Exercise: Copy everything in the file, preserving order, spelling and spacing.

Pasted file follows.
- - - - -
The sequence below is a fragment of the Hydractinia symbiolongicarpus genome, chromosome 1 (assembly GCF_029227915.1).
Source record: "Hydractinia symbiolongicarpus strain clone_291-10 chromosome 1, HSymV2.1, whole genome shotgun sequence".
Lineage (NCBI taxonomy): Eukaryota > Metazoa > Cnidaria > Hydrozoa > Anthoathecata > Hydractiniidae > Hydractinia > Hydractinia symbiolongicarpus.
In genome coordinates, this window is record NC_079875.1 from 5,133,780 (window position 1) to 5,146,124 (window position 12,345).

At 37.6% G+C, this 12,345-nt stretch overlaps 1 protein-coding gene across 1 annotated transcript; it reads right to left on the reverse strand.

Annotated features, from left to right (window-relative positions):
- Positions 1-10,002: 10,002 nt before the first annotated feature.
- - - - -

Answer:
The sequence below is a fragment of the Hydractinia symbiolongicarpus genome, chromosome 1 (assembly GCF_029227915.1).
Source record: "Hydractinia symbiolongicarpus strain clone_291-10 chromosome 1, HSymV2.1, whole genome shotgun sequence".
Lineage (NCBI taxonomy): Eukaryota > Metazoa > Cnidaria > Hydrozoa > Anthoathecata > Hydractiniidae > Hydractinia > Hydractinia symbiolongicarpus.
In genome coordinates, this window is record NC_079875.1 from 5,133,780 (window position 1) to 5,146,124 (window position 12,345).

At 37.6% G+C, this 12,345-nt stretch overlaps 1 protein-coding gene across 1 annotated transcript; it reads right to left on the reverse strand.

Annotated features, from left to right (window-relative positions):
- Positions 1-10,002: 10,002 nt before the first annotated feature.